For deep-sea fishing Mauritius is a world championwith a wide variety to catch : blue marlin, black marlin, wahoo, barracude, bonito and yellow tuna. If you prefer traditional fishing, for a few rupees local fishermen are willing to help you experience of catching fish with a hand line.


Whatever your past experience, diving on the island's coral gardens is memorable for the beauty of the surroundings and the diversity of the marine life. Parrot fish, group of all sizes, wrasse, sweetlips, angel and squirrel fish for your attention while multi-hued sponges, coral anemones and fan worms form a dignified backdrop to the kaleidoscopie melee of creatures.

The underwater coral gardens of Mauritius are invaluable ecologic oasis of marine life. Protection is therefore vital and Mauritian laws are tough on illegal spearfishing and shell or coral collecting.


Mauritius is a shopper's paradise. There are several different shopping areas, as well as bargains which can be found at the various local markets and independent vendors.

In Port Louis there is a large and colourful market specialising in clothing, hand-embroidered linen, stunning Indian fabrics, souvenirs and spices. Nearby is the brand-new Caudan shopping precinct offering intricate model boats, clothing, jewellry, books, Persian rugs and beachwear. Curepipe is the main residential town. Cosmopolitan Grand Bay on the north coast of the island also offers some great shopping opportunities as well as interesting restaurants.

Tipping Policy

Tipping is left to personal discretion

Deep Vein Thrombosis

Deep Vein Thrombosis (DVT) is a serious condition where blood clots develop in the deep veins of the legs. In the event that a blood clot breaks off from the DVT, it can travel to the lungs causing significant illness and on rare occasions, death. Prolonged sitting is generally thought to be the common underlying risk factor and thus any travel involving lengthy periods of sitting can result in DVT. People over 40 years of age who have already had blood clots, or with a family history of blood clots are most at risk. However, DVT is still not fully understood and you are advised to contact to take medical advise if you believe you are in the high risk category. For more information on DVT, click here. The important thing to remember is that the vast majority of air passengers do not need to take medication on long haul flights to prevent DVT.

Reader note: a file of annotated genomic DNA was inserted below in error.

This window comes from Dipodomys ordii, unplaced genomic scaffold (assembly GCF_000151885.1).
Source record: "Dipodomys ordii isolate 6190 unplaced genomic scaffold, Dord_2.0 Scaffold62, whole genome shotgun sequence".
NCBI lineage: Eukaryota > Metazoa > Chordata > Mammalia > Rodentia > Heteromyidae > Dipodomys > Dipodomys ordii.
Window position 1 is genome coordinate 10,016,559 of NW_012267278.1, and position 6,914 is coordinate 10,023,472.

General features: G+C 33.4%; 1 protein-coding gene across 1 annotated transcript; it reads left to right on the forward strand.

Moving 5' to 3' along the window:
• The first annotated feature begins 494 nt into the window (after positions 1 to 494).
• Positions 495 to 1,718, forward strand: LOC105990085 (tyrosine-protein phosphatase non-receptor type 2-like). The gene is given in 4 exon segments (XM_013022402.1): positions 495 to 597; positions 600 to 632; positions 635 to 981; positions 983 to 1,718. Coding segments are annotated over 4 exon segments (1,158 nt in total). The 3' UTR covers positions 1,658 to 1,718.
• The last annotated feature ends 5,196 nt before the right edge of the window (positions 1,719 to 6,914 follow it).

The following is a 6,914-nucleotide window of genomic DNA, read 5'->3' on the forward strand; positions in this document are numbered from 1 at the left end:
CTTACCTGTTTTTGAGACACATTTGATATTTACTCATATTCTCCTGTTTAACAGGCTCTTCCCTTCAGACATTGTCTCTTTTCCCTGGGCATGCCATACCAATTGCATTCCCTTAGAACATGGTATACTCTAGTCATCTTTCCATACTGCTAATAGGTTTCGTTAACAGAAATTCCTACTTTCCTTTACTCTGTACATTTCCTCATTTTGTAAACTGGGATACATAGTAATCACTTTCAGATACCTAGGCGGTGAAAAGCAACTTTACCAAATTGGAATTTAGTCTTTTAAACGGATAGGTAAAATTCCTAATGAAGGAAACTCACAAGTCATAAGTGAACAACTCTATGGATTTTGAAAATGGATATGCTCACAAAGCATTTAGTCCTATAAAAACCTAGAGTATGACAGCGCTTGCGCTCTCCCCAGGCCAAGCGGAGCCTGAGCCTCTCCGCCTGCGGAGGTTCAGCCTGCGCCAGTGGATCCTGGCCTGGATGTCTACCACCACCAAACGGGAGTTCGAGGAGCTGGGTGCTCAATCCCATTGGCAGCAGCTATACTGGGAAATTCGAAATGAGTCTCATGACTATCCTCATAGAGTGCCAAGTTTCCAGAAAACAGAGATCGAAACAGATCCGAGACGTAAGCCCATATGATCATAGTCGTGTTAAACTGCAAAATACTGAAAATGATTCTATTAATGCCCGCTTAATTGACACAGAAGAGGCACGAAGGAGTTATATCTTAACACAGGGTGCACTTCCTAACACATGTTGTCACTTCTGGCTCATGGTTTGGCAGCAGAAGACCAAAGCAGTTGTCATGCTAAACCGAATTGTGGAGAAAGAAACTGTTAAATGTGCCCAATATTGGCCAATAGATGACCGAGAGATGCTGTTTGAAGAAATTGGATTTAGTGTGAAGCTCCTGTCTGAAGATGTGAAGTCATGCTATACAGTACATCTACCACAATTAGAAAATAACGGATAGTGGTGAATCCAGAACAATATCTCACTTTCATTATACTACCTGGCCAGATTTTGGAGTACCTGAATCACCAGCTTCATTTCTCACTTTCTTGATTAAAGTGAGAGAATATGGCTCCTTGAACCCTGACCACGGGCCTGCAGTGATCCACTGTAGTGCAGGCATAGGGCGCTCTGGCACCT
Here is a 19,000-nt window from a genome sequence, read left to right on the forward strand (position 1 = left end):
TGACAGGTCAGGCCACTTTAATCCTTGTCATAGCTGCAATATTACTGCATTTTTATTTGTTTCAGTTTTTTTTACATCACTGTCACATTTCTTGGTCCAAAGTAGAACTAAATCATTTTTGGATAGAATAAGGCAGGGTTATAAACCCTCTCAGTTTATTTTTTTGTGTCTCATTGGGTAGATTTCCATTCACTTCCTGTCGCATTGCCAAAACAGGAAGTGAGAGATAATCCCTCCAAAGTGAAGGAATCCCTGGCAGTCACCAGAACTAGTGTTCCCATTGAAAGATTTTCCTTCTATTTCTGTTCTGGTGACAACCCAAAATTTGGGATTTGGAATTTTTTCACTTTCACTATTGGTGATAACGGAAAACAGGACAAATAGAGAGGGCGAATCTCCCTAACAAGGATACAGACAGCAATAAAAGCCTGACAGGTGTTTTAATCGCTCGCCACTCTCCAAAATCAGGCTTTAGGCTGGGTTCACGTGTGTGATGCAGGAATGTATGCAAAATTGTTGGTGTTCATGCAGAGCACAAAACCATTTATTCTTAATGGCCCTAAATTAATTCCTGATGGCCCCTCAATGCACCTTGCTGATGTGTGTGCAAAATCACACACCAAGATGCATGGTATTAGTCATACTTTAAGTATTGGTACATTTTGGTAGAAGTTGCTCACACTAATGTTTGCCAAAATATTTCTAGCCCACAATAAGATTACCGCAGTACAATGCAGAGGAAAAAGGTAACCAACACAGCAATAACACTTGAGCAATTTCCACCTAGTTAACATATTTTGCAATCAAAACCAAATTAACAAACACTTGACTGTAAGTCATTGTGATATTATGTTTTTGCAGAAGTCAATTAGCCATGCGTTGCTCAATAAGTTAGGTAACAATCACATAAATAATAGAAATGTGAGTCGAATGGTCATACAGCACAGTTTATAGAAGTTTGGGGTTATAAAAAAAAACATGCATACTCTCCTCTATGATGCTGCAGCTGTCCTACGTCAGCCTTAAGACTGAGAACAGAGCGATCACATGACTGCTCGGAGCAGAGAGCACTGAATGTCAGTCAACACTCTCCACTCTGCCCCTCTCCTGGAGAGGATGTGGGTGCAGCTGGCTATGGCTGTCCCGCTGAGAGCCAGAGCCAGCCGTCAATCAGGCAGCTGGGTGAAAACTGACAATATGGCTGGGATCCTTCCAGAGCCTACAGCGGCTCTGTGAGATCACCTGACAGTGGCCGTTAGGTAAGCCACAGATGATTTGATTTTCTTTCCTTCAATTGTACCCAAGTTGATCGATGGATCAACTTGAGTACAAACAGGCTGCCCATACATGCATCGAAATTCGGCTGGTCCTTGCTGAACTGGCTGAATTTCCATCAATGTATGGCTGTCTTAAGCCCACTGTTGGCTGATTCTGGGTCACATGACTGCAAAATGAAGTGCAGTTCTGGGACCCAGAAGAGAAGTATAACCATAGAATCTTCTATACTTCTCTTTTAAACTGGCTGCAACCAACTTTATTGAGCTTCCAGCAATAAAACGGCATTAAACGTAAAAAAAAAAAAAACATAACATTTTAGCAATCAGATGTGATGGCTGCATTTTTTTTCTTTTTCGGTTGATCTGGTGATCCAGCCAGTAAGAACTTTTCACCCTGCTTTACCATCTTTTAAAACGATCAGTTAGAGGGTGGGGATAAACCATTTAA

Your resort accommodation is usually reserved for you from 12.00 noon and access to your room will not be available until this time. (From 2.00p.m. in some resorts). Rooms are typically vacated at the internationally recognised time of 10.00a.m. on the day of your departure, giving resort staff sufficent time for cleaning. On occasions there may be several hours to wait for the departure for your flight home, in such cases a room may be made available for storing your luggage. Sometimes hotels will let you keep your room but they are entitled to make a charge for this service.


Mauritian cookery reflects the culture of the island. It is cosmopolitan and heterogeneous, so a visit to Mauritius implies a gastronomical world-tour. Nevertheless Mauritius has its own typical cuisine, a unique synthesis of several culinary traditions.

The tropical climate made the first European settlers adapt their cooking habits to suit local ingredients. This was further developed after the arrival of Africans and especially of Indians, who were specialised in the use of spices. Chinese immigrants added a new dimension to local cookery.

All dishes are generally accompanied by rice and achards - spiced vegetables or pickles preserved in vinegar - and sometimes by marinaded lime. The traditional fare which is both exquisite and refreshing is a salad of palm centres, tastefully accompanied by delicacies such as smoked marlin.

The markets and hotel tables display mountains of fruit : pawpaws, watermelons, pineapples, bananas, guavas, passion fruit, mangoes and lychees.